Southeast Asian consumer confidence continued its steady rise in the first quarter of 2015, reaching the highest level recorded to date and far out-stripping other global markets, according to the latest Nielsen Global Survey of Consumer Confidence and Spending Intentions.
Southeast Asia (comprising Indonesia, Malaysia, Philippines, Singapore, Thailand and Vietnam) posted a score of 114 points in Nielsen’s Q1 2015 Consumer Confidence Index, up two points compared to the previous quarter and 17 points above the global consumer confidence index score of 97 points.
The Southeast Asia score was the highest recorded by Nielsen since it began reporting a Southeast Asia consumer confidence index in 2008. According to Nielsen, underlying the results were consumers’ strengthening confidence in the state of their personal finances and a growing willingness to spend.
The report highlighted that Indonesia, the Philippines, Thailand and Vietnam rank among the most optimistic consumers in the world. Consumer confidence was steady at 100 points in Singapore.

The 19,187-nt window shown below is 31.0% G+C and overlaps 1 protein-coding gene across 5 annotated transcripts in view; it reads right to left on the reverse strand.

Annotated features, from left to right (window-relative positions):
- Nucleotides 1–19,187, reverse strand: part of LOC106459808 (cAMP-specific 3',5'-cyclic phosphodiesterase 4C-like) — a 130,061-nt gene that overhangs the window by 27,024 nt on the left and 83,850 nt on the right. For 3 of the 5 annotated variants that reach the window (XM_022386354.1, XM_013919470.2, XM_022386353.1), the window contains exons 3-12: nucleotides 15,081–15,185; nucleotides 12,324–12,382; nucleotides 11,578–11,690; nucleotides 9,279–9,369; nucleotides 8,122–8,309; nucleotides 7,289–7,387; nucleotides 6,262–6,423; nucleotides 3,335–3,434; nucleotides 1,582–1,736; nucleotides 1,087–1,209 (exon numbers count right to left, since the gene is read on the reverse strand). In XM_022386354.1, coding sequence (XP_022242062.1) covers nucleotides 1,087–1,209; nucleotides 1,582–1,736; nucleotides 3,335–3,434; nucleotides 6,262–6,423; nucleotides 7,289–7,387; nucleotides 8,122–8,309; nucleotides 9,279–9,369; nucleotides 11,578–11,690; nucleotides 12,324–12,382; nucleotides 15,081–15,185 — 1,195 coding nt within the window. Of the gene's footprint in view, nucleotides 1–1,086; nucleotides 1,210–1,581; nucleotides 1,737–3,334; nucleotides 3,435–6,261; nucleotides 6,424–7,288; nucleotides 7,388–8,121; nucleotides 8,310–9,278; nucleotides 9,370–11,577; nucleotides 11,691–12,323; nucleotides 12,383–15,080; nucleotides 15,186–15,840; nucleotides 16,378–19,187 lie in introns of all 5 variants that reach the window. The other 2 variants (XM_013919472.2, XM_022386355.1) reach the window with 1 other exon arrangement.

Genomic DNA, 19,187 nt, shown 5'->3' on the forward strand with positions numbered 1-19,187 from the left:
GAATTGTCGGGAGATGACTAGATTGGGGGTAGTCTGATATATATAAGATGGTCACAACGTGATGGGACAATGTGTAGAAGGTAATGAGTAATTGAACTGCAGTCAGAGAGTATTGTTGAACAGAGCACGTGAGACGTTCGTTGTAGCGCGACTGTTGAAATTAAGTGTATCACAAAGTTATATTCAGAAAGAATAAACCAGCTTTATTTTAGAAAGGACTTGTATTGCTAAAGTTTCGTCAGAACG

In Malaysia, consumer confidence rebounded by five points to 94 in Q1 2015, following a dramatic 10-point decline between Q3 and Q4 2014 that delivered the weakest result for the country since 2009. While economic growth there has accelerated, spurred by exports and services, uncertainty surrounding the introduction of a goods and services tax saw close to one third of consumers (31 per cent) flag the economy as their greatest concern.
More than seven in 10 Southeast Asians feel that they are in a good position when it comes to the state of the personal finances in the year ahead, led by Indonesia (84 per cent) and the Philippines (77 per cent), compared to 56 per cent globally.
The only country in Southeast Asia that returned a score beneath the global averages for job prospects and personal financial outlook over the next 12 months was Malaysia. However, Malaysian consumers were more positive in Q1 2015 than in Q4 2014.
Consumers in Southeast Asia are diligent savers, with an overwhelming majority (71 per cent) intending to put their spare cash into savings after they have covered their essential living expenses, an increase of two points quarter-on-quarter and up nine points compared to the same time a year ago. Consumers in Vietnam are the most intent globally on building their savings fund – 78 per cent put their spare cash into savings.
Outside of building their savings accounts, the most common item consumers purchase with their spare cash is holidays – close to two fifths of Southeast Asian consumers (39 per cent) spend their spare cash on holidays, particularly Singaporeans (48 per cent) and Thais (45 per cent).